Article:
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Old Jun 11, 2013, 05:27 PM   #1
GreatUsername
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Questions about Airport

I have a feeling this thread will get lost in the post WWDC hype...

Anyway, I'm getting a new internet connection from Comcast to bring my 2mb/s speed to 50mb/s. I was wondering what the best router and modem hook up would be best for my new service. There'll be two PCs, one mac, two iPhones, an Android, and an Xbox connected to the internet at one time.

I like the look of the Airports since they're easy to use and Apple but I don't see a need for the new Airport Extreme since they do 1.3gb/s, way faster than what my internet will be in the first place. Plus, the Extremes have a really far range with great connection but that's not really necessary since all the walls in my house are just drywall.

The Airport Express seems like it'll be able to handle everything I need. It does 450mb/s which is still faster than my service in the first place but whatever. It only has one Ethernet out but that's okay because the only device that needs to be wired that way is my Xbox.

I'm completely lost when it comes to things like networking so please correct me if I was wrong about anything I just said.

So I guess what I'm asking is, how is the Airport Express for gaming? Will I be able to get my full 50mb/s I'm paying for with it? What would be the best modem to go with it for my Comcast service?

I'm also looking at the Mororola Surfboard. It seems like a great alternative and it'll probably be cheaper since I don't have to buy a modem. Will be eagerly awaiting your advice.

Thanks!

Last edited by GreatUsername; Jun 12, 2013 at 02:39 PM.
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Old Jun 12, 2013, 02:39 PM   #2
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I have a feeling this thread will get lost in the post WWDC hype...
I knew it!
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Old Jun 12, 2013, 06:06 PM   #3
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I knew it!
Fear not my friend!!

I recently went through the cable modem search and ended up with the Motorola SB6141. Has full DOCSIS 3 eight channel support to future proof you if you want higher speeds later.

Edit: Sorry... do you mean the Surfborad modem/router combo? I'm not a fan of those too much. They don't seem to be as configurable as stand alone routers.

The Express would work fine for your purposes. You can always and a cheap switch if you need more wired connections. The only downside the the Express if the wired port is on 100Mbps as opposed to the fat 1Gbps connection on the Extreme. As you said, this won't matter for your Internet connection, but is you use the wired connection for moving large files from machine to machine within your home network, this would be a limiting factor. If this is not an issue for you (it does not sound like it will be), then go with the Express.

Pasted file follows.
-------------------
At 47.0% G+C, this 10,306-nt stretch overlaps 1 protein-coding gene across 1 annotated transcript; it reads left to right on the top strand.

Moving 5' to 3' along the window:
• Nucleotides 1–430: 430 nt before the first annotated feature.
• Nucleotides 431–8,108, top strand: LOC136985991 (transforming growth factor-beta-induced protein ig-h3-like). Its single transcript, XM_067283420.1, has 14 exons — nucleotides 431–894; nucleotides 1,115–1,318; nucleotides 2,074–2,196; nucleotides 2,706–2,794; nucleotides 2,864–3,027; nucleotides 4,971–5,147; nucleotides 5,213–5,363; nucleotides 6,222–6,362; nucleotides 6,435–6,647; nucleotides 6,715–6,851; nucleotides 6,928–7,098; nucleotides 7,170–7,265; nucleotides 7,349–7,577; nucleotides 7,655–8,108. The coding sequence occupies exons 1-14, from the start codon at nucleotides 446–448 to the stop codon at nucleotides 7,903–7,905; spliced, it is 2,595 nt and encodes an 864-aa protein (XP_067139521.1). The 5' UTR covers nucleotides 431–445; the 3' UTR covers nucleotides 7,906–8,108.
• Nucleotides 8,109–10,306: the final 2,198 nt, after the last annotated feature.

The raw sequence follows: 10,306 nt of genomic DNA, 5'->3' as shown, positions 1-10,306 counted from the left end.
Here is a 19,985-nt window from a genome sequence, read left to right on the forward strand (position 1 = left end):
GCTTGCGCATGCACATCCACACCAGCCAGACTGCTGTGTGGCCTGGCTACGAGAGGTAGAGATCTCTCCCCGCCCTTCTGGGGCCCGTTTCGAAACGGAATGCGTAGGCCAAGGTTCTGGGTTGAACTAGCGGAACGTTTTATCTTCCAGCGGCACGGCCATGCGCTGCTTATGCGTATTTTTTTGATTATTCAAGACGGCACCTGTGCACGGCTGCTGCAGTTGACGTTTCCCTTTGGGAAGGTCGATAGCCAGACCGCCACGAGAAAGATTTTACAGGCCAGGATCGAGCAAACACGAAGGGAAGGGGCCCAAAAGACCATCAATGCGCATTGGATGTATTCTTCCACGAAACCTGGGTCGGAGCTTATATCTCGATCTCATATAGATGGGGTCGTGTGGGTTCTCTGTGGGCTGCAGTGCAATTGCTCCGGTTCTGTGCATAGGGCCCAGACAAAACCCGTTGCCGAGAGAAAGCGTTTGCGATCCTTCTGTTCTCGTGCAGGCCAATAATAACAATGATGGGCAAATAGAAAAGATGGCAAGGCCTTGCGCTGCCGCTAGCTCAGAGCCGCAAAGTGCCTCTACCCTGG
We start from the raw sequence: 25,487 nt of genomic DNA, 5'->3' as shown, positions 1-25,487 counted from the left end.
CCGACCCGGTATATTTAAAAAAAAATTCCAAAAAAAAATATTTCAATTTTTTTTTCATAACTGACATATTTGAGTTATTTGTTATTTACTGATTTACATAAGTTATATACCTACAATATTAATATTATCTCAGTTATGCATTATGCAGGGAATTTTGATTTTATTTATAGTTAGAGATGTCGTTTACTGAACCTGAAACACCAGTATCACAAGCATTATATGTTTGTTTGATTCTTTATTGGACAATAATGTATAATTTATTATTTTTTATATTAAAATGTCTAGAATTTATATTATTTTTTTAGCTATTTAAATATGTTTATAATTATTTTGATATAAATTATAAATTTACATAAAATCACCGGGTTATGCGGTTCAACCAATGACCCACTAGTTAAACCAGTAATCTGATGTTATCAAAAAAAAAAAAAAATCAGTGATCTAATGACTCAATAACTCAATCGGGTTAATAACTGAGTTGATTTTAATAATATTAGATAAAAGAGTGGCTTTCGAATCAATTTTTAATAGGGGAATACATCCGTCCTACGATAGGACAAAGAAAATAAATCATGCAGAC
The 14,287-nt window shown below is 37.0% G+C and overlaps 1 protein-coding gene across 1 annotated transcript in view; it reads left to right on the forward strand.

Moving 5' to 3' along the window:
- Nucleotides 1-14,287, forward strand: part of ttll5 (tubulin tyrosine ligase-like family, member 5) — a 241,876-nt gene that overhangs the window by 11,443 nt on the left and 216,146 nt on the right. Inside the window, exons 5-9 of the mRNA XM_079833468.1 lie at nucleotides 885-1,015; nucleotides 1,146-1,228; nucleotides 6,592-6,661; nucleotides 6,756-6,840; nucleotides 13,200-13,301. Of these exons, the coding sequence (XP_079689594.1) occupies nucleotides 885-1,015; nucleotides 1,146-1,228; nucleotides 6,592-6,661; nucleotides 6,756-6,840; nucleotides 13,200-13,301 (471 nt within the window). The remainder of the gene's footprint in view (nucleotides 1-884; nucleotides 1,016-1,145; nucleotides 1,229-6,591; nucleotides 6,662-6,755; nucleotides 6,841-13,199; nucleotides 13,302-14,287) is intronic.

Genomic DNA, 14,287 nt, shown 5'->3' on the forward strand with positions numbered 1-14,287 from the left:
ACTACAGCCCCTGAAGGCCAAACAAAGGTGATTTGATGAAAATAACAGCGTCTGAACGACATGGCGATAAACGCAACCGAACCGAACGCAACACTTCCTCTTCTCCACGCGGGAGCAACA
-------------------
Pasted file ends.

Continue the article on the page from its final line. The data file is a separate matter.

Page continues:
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Old Jun 13, 2013, 08:15 AM   #4
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Fear not my friend!!

I recently went through the cable modem search and ended up with the Motorola SB6141. Has full DOCSIS 3 eight channel support to future proof you if you want higher speeds later.

Edit: Sorry... do you mean the Surfborad modem/router combo? I'm not a fan of those too much. They don't seem to be as configurable as stand alone routers.

The Express would work fine for your purposes. You can always and a cheap switch if you need more wired connections. The only downside the the Express if the wired port is on 100Mbps as opposed to the fat 1Gbps connection on the Extreme. As you said, this won't matter for your Internet connection, but is you use the wired connection for moving large files from machine to machine within your home network, this would be a limiting factor. If this is not an issue for you (it does not sound like it will be), then go with the Express.
Thanks. And yes, I meant the Surfboard as in the all in one router/modem. I think I'll go with that since it's cheaper and can do everything I need. It's supposed to be easier to set up than most routers and modems but still nowhere near as Apple. The reviews seem to be 50/50 between "works perfectly" and "doesn't work at all." There must be a bad batch of these things out. If I happen to get one of the bad ones, I think I'll go with Airport. I still haven't really decided on a modem for it yet. I'm liking the looks of the SB6121 but you suggested the SB6141. What's the difference besides price? Also, you mentioned a switch to add more LAN ports? Does that work like how extension cords can add more sockets to electric wall outlets? And wouldn't that just divide the max mbps per LAN port by two?